Under Mueller, who led the FBI from 2001 to 2013, the agency was conducting a corruption investigation of William Jefferson, a Democratic representative from Louisiana. Jefferson was suspected of having accepted hundreds of thousands of dollars in bribes in exchange for promoting a range of business ventures in Africa.

In May 2006, the FBI obtained a warrant to search Jefferson’s congressional office in Washington, as The Washington Post reported at the time.

It was an extraordinary move, the first time in U.S. history that the FBI had conducted a physical search of a congressman’s office. But it was necessary, the FBI argued, because other options had fallen short.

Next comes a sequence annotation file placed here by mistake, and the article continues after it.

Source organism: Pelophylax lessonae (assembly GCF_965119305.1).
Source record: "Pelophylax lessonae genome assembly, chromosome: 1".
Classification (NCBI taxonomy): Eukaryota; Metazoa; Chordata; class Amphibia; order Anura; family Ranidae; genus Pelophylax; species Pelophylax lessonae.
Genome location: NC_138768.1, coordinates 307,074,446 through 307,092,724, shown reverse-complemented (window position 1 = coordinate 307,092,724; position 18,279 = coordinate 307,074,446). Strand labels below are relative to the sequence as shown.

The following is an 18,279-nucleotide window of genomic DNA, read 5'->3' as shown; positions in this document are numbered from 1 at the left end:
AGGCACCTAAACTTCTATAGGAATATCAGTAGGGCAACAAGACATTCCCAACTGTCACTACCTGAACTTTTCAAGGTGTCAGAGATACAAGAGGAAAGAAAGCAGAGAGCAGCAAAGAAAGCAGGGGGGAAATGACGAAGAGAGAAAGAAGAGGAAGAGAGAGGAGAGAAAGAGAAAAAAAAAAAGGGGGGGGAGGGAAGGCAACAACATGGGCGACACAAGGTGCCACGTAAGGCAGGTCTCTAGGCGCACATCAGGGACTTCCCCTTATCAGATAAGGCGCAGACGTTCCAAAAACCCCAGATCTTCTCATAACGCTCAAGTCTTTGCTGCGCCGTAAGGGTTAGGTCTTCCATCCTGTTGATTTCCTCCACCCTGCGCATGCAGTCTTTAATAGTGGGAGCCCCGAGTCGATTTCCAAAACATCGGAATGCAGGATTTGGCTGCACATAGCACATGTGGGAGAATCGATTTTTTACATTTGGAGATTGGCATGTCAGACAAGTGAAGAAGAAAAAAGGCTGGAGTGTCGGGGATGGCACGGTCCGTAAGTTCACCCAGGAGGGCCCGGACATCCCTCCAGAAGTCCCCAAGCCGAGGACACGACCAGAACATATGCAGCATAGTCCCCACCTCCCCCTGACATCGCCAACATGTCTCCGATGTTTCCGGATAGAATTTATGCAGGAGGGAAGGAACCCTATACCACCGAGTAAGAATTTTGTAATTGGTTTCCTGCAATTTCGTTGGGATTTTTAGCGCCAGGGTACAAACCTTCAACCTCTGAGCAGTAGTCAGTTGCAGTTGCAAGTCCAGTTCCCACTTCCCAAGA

The May 20 raid on Jefferson’s office, which involved 15 FBI agents and lasted 18 hours, set off a firestorm on Capitol Hill. Congressional leaders from both parties accused the FBI of violating the separation of powers. They demanded that the seized documents be returned immediately. White House officials also objected, among them Vice President Richard B. Cheney’s chief of staff, as The Post reported.

During a heated back-and-forth, White House aides ordered the FBI to give the materials back to Jefferson.

Mueller, along with then-Attorney General Alberto Gonzales and his deputy, threatened to resign in protest, as The Post reported. The search was legal, they said, backed by a search warrant signed by a federal judge.